Steven Kurtz's attorney called it a "colossal overreaction" and "complete circus" when hazmat-suited FBI agents from Quantico stormed the art history professor's home in Buffalo, N.Y., last month.
Kurtz had called 911 to summon help for his wife, who had stopped breathing, and rescue workers noticed vials and laboratory equipment in the couple's home. Kurtz explained that he used the materials in his art. Then federal agents swooped in, evicting Kurtz, quarantining his home and collecting bacteria cultures and books on chemical warfare.
Yesterday, after a seven-week grand jury investigation, federal prosecutors in Buffalo charged Kurtz with mail and wire fraud. Not bioterrorism, about which they had questioned Kurtz's colleagues at the State University of New York at Buffalo, but with fraudulently acquiring samples of difficult-to-obtain bacteria through the University of Pittsburgh.
An indictment released yesterday said Kurtz and Robert Ferrell, the head of the human genetics lab at Pitt, schemed to illegally procure two biological organisms for Kurtz to use in an art project. Prosecutors allege they defrauded the university and American Type Culture Collection, a biological supply company based here in Washington.
According to the indictment, Ferrell used his affiliation with the university to order samples of Serratia marcescens and Bacillus atrophaeus, which Kurtz wanted to use in a project for the Critical Art Ensemble, a group he founded with his wife, Hope, that is known for its protest and performance art. The artwork containing this bacteria was scheduled to be displayed in Massachusetts this month.
Assistant U.S. Attorney William J. Hochul Jr. said yesterday from New York that the problem was not so much that Kurtz and Ferrell got the bacteria, but how they did so.
"Mr. Ferrell and Mr. Kurtz set about defrauding by misrepresenting themselves . . . using false and fraudulent pretenses, that the materials were going one place when they were actually going another," he said. "I continue to defend any artist's rights to this day."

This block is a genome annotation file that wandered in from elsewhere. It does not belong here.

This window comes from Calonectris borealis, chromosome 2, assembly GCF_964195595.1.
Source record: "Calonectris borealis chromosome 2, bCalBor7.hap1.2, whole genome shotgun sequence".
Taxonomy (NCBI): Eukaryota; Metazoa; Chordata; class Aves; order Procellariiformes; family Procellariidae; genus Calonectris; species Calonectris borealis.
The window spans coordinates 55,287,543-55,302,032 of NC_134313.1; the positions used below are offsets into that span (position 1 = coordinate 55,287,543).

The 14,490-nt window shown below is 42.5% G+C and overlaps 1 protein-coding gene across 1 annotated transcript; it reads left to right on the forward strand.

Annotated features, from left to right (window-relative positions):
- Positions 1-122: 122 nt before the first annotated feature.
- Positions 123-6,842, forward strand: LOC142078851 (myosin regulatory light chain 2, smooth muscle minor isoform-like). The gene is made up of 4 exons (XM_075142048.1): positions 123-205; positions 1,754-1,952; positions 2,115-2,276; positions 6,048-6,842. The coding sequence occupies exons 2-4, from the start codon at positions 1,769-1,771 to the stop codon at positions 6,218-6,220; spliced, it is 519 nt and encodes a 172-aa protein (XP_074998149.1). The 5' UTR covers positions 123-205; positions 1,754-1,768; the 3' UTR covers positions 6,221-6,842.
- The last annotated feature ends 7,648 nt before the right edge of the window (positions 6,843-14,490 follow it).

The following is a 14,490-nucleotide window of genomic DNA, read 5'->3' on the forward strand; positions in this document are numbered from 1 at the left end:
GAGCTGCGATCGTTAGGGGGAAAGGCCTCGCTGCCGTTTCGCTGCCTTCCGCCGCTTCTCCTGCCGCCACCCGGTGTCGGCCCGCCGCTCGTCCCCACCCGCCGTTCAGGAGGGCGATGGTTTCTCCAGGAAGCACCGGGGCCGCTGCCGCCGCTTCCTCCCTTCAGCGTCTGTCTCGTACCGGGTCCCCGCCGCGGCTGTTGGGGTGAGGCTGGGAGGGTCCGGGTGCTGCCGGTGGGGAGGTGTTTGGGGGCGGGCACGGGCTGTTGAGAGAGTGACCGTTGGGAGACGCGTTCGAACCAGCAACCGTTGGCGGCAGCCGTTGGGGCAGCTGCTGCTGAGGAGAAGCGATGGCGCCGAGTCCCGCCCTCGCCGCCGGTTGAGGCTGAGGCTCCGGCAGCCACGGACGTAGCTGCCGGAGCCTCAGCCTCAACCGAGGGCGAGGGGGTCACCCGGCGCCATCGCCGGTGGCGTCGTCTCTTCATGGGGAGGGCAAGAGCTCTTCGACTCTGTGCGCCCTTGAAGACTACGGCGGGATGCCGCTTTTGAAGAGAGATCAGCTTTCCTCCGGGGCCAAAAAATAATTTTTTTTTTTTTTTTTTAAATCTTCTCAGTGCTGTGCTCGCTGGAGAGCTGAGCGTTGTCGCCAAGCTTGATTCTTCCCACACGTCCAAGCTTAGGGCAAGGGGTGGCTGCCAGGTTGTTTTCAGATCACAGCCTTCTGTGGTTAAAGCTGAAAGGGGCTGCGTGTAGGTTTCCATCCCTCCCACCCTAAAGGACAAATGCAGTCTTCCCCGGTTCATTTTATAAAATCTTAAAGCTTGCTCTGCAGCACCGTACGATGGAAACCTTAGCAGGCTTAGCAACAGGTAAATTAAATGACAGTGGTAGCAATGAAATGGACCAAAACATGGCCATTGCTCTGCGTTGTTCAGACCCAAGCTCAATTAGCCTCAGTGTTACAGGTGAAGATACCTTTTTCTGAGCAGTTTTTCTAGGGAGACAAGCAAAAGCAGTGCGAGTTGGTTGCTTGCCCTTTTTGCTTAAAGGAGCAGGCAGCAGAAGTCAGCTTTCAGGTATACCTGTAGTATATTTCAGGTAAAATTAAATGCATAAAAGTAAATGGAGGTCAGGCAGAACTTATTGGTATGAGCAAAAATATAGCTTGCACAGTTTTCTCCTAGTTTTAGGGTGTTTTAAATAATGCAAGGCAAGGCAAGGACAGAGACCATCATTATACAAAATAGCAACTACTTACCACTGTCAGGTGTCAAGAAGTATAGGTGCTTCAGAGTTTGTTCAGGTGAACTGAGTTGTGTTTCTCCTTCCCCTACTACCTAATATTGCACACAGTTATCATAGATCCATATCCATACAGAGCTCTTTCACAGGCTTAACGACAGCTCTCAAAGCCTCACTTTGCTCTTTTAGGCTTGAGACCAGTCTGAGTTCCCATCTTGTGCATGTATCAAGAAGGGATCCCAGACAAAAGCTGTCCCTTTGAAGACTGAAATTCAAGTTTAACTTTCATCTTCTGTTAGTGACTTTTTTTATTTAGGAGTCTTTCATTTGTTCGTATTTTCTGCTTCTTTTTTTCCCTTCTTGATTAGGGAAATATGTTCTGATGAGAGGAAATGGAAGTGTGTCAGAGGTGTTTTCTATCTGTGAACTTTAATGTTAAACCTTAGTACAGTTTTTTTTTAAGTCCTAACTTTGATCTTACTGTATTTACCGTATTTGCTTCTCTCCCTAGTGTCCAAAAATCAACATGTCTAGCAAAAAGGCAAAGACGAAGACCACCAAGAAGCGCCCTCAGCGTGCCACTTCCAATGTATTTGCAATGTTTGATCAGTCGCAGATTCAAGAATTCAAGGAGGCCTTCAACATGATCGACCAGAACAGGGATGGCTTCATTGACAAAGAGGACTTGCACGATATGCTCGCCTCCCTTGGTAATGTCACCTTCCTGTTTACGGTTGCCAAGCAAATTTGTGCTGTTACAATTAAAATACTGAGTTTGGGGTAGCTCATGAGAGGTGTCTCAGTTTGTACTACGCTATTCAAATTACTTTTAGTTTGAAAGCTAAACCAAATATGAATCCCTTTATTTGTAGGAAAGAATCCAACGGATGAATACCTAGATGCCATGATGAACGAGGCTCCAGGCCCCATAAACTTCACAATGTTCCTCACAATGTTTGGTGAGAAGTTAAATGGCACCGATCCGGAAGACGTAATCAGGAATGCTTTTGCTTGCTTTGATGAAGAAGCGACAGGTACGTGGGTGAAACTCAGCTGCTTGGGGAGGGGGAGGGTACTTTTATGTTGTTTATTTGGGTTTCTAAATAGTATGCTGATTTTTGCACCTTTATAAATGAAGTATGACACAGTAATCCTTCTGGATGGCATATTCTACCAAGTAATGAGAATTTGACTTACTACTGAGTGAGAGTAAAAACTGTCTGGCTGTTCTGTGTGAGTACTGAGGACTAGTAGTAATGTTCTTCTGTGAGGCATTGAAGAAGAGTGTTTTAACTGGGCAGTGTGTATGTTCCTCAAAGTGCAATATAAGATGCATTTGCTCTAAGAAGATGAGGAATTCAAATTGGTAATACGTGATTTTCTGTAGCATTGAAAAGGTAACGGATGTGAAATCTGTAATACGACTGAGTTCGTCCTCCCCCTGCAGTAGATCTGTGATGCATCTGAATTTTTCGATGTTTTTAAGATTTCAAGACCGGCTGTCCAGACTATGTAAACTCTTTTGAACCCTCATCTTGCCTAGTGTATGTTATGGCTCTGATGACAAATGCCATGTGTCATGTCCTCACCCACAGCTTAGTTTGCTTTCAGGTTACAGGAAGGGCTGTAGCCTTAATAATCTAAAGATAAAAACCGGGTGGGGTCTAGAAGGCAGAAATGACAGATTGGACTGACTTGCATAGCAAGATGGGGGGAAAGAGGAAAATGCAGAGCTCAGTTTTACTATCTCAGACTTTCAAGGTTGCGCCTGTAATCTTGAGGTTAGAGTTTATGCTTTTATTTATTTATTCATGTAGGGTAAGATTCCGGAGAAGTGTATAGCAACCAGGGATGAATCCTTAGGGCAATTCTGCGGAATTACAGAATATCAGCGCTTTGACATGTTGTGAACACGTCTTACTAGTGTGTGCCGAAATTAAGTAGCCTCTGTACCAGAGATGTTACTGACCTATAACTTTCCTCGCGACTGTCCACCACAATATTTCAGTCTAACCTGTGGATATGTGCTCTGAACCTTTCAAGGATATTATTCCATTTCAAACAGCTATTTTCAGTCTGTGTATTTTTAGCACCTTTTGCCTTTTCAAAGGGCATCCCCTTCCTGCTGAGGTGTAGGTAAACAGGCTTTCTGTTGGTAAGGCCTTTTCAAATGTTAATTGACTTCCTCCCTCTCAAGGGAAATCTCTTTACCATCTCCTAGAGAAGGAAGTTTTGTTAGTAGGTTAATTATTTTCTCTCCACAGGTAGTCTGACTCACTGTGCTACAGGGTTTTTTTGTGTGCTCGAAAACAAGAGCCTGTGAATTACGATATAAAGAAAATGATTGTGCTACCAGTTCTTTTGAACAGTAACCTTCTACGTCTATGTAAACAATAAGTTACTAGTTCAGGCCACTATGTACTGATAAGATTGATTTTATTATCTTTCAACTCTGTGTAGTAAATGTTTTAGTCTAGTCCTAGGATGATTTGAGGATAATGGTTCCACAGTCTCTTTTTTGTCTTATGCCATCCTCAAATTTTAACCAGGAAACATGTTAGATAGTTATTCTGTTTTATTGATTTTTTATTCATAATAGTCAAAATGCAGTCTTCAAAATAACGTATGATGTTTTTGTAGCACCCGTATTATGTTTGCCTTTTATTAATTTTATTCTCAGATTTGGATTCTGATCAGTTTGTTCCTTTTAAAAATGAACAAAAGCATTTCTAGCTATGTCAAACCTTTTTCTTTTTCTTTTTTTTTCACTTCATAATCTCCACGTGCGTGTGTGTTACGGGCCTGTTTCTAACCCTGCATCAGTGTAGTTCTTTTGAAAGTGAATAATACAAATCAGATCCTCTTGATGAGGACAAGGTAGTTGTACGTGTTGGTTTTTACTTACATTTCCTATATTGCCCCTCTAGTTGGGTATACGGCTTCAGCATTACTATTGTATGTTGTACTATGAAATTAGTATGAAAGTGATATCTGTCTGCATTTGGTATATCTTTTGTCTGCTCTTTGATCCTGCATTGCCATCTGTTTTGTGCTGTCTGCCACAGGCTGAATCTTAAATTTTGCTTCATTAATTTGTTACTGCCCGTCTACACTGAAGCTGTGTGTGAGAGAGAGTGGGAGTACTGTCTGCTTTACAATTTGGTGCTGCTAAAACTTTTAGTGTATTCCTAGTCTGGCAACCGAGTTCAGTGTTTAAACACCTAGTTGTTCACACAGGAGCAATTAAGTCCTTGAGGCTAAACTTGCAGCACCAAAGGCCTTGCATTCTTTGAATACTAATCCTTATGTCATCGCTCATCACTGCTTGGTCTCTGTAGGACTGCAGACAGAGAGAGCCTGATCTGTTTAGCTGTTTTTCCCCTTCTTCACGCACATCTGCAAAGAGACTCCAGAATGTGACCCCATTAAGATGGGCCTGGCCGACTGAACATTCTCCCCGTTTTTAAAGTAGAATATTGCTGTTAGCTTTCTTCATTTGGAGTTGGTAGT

"That's subterfuge," countered Kurtz's attorney, Paul J. Cambria, also speaking by phone from New York. "It clearly impacts on his art, impacts on his free speech rights. You need a criminal intent to commit a crime. These acts were innocent."
In the indictment, prosecutors cited correspondence in which Kurtz and Ferrell discussed obtaining the bacteria, including an e-mail from Dec. 19, 2003, in which Kurtz wrote: "Hi Bob, Well it looks like my bacteria is not as harmless as I previously thought. While not wildly dangerous, it is associated with pneumonia and urinary tract infections, and seems to be around other infections as well. Seems to be hardest on kids and people with compromised immune systems. Do you know what kind of strain we are getting, and how toxic it is?"
On Jan. 12, Kurtz e-mailed Ferrell again: "Hi Bob, I got the package you sent today. Many thanks."
Kurtz's supporters decried the federal investigation as an attempt to squash free speech by confiscating the makings of art. Hope Kurtz, it was determined, died of a heart attack. If convicted on the fraud charges, the men face up to 20 years in prison.